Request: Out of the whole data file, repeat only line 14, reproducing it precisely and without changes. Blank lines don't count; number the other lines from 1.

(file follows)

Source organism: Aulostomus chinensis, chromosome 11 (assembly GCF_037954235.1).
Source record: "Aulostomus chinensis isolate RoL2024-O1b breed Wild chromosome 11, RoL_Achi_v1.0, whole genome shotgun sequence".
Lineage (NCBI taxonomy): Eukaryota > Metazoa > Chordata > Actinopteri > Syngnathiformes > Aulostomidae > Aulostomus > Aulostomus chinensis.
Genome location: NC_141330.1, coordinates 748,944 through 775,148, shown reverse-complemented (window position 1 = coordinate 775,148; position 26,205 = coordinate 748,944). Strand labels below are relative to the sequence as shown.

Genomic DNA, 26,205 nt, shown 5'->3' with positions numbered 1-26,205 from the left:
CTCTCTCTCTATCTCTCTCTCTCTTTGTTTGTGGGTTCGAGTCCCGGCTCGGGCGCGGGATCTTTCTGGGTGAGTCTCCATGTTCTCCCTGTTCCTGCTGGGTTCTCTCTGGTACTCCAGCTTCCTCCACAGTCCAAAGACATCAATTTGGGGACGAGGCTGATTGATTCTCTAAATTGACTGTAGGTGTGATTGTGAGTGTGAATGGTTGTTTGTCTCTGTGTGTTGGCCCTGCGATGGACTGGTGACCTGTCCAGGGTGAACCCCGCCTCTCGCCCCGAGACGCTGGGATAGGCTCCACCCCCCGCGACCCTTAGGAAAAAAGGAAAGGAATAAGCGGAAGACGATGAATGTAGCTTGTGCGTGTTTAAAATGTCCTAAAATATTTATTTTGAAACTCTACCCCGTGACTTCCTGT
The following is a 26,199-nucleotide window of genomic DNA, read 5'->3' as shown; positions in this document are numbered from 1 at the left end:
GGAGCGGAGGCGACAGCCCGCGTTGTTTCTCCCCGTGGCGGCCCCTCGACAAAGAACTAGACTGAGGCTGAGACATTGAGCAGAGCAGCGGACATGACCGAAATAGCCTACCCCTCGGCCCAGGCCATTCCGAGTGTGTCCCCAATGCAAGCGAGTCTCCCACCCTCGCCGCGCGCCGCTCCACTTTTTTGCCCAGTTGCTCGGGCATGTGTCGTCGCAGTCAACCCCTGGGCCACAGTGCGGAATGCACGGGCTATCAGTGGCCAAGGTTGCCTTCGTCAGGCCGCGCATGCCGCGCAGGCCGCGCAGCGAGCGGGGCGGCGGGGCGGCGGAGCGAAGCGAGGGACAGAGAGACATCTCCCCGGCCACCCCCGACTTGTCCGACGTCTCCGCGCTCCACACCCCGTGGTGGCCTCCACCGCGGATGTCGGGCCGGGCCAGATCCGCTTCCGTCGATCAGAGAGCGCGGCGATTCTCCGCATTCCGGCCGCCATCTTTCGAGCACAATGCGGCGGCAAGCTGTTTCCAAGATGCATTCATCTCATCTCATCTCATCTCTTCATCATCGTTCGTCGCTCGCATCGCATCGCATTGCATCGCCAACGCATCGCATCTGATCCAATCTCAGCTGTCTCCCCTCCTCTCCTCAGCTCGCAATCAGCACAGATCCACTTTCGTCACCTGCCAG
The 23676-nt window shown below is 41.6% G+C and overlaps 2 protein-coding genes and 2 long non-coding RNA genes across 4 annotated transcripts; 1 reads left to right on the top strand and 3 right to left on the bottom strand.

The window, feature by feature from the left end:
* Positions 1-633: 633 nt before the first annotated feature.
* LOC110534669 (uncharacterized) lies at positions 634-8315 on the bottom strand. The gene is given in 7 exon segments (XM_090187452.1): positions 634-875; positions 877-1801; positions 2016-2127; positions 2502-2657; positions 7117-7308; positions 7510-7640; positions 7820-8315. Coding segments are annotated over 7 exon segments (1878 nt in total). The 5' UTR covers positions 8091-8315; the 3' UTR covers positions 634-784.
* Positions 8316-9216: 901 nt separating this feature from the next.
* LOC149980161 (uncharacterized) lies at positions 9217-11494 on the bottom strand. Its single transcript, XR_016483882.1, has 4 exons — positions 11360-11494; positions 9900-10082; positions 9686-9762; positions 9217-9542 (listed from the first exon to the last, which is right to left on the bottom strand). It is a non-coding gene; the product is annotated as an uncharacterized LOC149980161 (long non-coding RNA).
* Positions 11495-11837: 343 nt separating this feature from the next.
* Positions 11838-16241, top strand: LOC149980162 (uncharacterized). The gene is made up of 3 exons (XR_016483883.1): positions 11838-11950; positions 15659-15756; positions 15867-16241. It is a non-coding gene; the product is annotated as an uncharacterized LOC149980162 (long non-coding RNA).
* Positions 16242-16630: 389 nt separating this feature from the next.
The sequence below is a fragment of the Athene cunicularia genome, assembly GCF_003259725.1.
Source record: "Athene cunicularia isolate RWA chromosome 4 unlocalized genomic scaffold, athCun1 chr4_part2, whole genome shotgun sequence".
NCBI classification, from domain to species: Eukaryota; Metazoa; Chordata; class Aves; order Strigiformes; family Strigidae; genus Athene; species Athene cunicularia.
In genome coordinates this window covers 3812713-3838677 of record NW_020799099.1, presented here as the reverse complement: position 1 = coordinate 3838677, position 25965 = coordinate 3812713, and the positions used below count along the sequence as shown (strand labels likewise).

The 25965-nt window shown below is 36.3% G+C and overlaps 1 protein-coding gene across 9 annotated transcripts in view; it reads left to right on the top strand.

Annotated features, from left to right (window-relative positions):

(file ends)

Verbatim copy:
* LOC149980161 (uncharacterized) lies at positions 9217-11494 on the bottom strand. Its single transcript, XR_016483882.1, has 4 exons — positions 11360-11494; positions 9900-10082; positions 9686-9762; positions 9217-9542 (listed from the first exon to the last, which is right to left on the bottom strand). It is a non-coding gene; the product is annotated as an uncharacterized LOC149980161 (long non-coding RNA).